The fluid is charged into the tank at least to a level which will cover the cylindrical vacuum core. The vacuum created in the cylindrical core causes the fluid to flow from the tank, through the cylinder and the filter cloth, into the cylindrical core. As the cloth is rotated around the cylinder, calcium sulfate is removed as the mixture passes through the filter cloth. The portion of the cloth which is deposited with calcium sulfate eventually emerges from the fluid at the top of the rotation of the cylinder.

The filter cloth contains both calcium sulfate and the metal lignosulfonate products. Water is sprayed on the cloth to wash the cloth of the lignosulfonate products. The remaining calcium sulfate dries as it is carried along by the cloth. When the cloth rotates around the exterior gear, the dried calcium sulfate drops off due to the angle of rotation and ridges on the gear. The filter cloth is back-washed with warm water and is ready to remove more calcium sulfate.

The filtered mixture is transferred into a holding tank. Additional chemicals are added which further modify the lignosulfonates. A second amount of titanium sulfate is normally added to the filtered mixture. It has been found that the best viscosity control characteristics are obtained when the final product contains 2%-3% by weight of titanium. It is believed that the additional titanium lignosulfonate reacts with lignosulfonic acid contained in the filtrate. The remainder of the hydrogen peroxide is also added to the mixture to complete the oxidation of the metal lignosulfonates.

Although the preferred embodiments of this invention have been described hereinabove in some detail, it should be appreciated that these embodiments are capable of variation and modification. The description of this invention is not intended to be limiting, but is merely illustrative of the preferred embodiments.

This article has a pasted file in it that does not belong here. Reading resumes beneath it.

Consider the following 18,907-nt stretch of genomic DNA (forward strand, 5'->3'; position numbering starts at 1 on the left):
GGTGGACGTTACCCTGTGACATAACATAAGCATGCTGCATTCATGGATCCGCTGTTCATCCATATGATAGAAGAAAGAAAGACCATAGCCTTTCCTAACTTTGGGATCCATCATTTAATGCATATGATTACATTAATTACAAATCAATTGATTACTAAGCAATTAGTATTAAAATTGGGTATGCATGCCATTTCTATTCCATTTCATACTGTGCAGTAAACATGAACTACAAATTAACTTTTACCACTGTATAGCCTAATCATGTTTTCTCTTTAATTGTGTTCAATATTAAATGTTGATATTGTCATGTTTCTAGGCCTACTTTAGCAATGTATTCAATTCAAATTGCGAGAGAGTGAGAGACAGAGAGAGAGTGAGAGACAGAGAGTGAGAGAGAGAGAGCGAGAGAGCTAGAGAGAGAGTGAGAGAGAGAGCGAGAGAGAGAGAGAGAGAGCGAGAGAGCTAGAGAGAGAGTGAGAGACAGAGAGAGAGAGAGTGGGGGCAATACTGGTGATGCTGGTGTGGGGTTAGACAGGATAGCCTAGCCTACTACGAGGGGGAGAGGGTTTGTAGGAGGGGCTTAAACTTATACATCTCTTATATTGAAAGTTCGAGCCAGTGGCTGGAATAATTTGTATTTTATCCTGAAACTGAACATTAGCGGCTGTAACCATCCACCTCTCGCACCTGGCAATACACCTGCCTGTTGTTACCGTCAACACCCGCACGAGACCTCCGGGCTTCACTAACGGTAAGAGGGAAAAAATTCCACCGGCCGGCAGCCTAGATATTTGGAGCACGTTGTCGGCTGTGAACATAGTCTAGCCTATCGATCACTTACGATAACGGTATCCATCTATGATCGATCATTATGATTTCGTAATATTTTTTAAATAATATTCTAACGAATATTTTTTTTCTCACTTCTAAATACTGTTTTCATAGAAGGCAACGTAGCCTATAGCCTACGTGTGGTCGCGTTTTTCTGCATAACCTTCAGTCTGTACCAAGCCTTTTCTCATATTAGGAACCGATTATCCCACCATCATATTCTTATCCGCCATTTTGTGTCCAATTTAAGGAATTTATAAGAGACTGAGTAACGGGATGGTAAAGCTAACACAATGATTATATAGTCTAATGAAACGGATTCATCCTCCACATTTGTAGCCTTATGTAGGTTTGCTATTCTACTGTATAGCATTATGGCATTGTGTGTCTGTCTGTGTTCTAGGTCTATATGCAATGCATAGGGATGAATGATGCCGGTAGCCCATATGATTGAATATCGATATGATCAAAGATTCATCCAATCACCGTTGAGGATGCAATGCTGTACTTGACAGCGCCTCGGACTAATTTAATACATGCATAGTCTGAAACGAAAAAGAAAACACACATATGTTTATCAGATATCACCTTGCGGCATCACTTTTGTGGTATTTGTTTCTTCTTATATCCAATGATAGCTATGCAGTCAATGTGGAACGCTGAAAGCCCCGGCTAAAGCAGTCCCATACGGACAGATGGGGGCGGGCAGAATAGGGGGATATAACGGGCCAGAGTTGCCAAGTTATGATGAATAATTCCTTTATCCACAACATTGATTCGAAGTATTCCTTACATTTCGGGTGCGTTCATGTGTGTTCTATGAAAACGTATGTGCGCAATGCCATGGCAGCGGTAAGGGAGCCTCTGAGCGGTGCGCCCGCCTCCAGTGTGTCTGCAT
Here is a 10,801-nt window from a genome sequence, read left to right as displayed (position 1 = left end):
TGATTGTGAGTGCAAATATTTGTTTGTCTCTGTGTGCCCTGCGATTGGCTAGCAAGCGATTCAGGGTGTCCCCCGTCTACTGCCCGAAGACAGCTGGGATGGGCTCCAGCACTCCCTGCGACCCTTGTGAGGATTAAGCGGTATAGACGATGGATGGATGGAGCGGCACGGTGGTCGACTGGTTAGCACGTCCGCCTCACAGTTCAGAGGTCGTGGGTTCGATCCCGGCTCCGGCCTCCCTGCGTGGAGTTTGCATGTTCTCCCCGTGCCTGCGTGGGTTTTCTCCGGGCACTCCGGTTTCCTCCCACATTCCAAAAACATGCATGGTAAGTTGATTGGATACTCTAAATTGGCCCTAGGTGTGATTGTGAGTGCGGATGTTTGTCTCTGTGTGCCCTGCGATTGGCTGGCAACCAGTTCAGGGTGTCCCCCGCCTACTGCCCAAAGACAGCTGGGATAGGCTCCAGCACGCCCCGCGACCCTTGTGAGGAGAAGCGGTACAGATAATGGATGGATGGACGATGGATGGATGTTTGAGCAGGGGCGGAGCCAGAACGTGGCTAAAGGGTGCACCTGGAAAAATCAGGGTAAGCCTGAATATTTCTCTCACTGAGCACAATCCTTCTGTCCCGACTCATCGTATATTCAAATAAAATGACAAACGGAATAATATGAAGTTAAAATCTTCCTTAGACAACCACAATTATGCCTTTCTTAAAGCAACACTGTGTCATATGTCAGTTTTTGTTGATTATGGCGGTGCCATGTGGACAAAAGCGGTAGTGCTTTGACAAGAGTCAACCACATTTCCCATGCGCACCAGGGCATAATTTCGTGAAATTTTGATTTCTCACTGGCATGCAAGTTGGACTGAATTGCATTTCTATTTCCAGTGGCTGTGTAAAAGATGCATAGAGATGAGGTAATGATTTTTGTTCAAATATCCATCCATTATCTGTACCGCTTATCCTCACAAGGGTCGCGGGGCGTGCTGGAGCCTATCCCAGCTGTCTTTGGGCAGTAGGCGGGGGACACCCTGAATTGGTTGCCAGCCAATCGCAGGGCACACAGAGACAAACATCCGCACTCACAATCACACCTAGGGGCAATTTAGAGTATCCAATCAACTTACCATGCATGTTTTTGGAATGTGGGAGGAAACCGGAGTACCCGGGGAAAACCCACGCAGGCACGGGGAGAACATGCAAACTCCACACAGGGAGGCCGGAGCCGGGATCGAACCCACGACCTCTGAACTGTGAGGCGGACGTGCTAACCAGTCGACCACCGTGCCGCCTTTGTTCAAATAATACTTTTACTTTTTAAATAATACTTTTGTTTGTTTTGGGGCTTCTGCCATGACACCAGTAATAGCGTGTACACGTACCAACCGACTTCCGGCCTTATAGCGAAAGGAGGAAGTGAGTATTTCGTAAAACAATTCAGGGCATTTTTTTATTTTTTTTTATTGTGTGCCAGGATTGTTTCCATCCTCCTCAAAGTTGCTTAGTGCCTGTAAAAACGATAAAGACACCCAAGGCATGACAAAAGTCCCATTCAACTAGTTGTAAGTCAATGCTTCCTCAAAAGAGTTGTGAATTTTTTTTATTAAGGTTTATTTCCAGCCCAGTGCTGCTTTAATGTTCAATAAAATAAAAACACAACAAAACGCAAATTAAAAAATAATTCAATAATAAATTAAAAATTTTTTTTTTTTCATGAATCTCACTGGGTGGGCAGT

Patent Citations
Cited PatentFiling datePublication dateApplicantTitle
US2935504 *Oct 10, 1955May 3, 1960Puget Sound Pulp And Timber CoProcess of improving the effectiveness of the components of spent sulfite liquor andthe products thereof
US3544460 *Sep 15, 1966Dec 1, 1970Georgia Pacific CorpDrilling fluid composition
US3634387 *Jun 2, 1969Jan 11, 1972Westvaco CorpSulfomethylated lignin-ferrochrome complex and process for producing same
US3962099 *Apr 29, 1974Jun 8, 1976Continental Oil CompanyClay, alkaline earth metal hydroxide
US4220585 *Apr 4, 1979Sep 2, 1980Dresser Industries, Inc.Drilling fluid additives
US4447339 *Jun 26, 1981May 8, 1984Reed Lignin, Inc.Oil well drilling clay conditioners and method of their preparation
US4457853 *Apr 27, 1982Jul 3, 1984Reed Lignin Inc.Oil well drilling clay conditioners and method of their preparation
Non-Patent Citations
Reference
1 *Gray, et al., Composition and Properties of Oil Well Drilling Fluids (4th Ed. 1981), pp. 570 573.
2Gray, et al., Composition and Properties of Oil Well Drilling Fluids (4th Ed. 1981), pp. 570-573.
Referenced by
Citing PatentFiling datePublication dateApplicantTitle
US5401718 *Nov 24, 1992Mar 28, 1995Patel; Bharat B.Tin/cerium compounds for lignosulfonate processing
US5424283 *Aug 1, 1994Jun 13, 1995Eniricerche S.P.A.Drilling muds effective at high temperature
US5610124 *Nov 9, 1994Mar 11, 1997Phillips Petroleum CompanyReaction of tin and cerium sulfate with calcium lignosulfonate, drilling fluid additives
US5656070 *Jun 6, 1995Aug 12, 1997Ensci Inc.Protective coatings on iron and aluminium surfaces; microbiocides; metal derivatives of lignin and tannins
US8322423Jun 14, 2010Dec 4, 2012Halliburton Energy Services, Inc.Oil-based grouting composition with an insulating material
CN101857798BJun 10, 2010Dec 26, 2012西安石油大学Preparation method of aminated lignin drilling fluid treating agent
Classifications
U.S. Classification507/109, 530/506
International ClassificationC09K8/20
Cooperative ClassificationC09K8/203
European ClassificationC09K8/20B
Legal Events
DateCodeEventDescription
Dec 29, 1999FPAYFee payment
Year of fee payment: 12
Dec 26, 1995FPAYFee payment
Year of fee payment: 8
Dec 23, 1991FPAYFee payment
Year of fee payment: 4
Dec 6, 1988CCCertificate of correction
Aug 22, 1986ASAssignment
Owner name: DRESSER INDUSTRIES, INC., DRESSER BUILDING, ELM AT
Free format text: ASSIGNMENT OF ASSIGNORS INTEREST.;ASSIGNORS:TURNER, FINIS S.;PARK, LEE S.;REEL/FRAME:004594/0035
Effective date: 19860821
Owner name: DRESSER INDUSTRIES, INC., A CORP OF DE.,TEXAS
Free format text: ASSIGNMENT OF ASSIGNORS INTEREST;ASSIGNORS:TURNER, FINIS S.;PARK, LEE S.;REEL/FRAME:004594/0035